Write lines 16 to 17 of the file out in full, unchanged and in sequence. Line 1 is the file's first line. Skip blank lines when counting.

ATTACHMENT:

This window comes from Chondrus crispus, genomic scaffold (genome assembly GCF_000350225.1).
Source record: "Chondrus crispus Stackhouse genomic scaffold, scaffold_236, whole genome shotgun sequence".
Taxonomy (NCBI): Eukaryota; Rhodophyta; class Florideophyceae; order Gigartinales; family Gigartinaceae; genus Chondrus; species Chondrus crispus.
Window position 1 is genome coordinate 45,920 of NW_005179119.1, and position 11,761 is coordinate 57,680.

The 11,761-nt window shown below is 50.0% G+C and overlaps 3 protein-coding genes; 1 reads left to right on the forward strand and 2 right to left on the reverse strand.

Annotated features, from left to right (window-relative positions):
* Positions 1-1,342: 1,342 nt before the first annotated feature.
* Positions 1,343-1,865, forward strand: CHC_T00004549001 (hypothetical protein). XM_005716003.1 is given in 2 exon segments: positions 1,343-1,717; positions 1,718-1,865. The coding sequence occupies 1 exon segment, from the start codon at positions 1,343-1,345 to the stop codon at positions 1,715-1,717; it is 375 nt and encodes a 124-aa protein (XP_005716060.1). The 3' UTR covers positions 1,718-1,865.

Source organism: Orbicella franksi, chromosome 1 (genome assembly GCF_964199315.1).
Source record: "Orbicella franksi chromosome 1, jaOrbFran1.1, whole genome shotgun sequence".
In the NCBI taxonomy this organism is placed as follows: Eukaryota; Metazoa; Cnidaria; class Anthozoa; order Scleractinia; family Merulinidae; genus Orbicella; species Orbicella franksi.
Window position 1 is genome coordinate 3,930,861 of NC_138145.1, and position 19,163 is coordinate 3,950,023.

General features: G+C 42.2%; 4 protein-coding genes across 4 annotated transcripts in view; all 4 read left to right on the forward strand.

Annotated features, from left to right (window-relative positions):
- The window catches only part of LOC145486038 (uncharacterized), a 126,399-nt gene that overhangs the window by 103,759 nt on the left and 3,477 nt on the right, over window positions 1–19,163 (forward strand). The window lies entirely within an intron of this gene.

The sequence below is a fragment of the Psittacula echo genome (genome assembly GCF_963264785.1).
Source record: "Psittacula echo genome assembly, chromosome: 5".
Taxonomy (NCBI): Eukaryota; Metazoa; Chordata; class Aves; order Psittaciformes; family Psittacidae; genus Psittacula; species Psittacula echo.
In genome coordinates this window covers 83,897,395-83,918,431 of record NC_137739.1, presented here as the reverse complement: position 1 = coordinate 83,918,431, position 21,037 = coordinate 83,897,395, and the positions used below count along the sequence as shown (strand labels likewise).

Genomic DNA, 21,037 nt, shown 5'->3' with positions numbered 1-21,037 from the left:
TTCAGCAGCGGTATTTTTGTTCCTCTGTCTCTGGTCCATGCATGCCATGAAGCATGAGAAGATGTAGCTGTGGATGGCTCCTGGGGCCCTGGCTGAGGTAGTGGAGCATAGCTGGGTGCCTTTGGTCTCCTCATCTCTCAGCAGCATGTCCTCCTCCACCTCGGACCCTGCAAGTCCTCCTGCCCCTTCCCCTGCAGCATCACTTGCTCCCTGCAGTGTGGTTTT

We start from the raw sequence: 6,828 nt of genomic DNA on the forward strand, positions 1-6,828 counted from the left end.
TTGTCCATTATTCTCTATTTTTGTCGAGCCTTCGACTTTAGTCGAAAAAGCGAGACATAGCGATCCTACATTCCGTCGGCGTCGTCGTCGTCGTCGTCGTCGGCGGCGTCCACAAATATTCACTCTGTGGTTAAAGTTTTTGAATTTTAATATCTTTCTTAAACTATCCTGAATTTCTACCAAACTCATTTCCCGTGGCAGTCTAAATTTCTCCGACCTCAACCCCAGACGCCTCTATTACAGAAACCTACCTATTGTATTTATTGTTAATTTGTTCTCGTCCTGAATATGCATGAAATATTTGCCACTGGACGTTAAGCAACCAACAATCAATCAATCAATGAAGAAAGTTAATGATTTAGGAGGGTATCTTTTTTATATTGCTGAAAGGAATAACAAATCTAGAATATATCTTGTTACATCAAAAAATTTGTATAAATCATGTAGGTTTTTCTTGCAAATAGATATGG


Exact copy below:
The sequence below is a fragment of the Psittacula echo genome (genome assembly GCF_963264785.1).
Source record: "Psittacula echo genome assembly, chromosome: 5".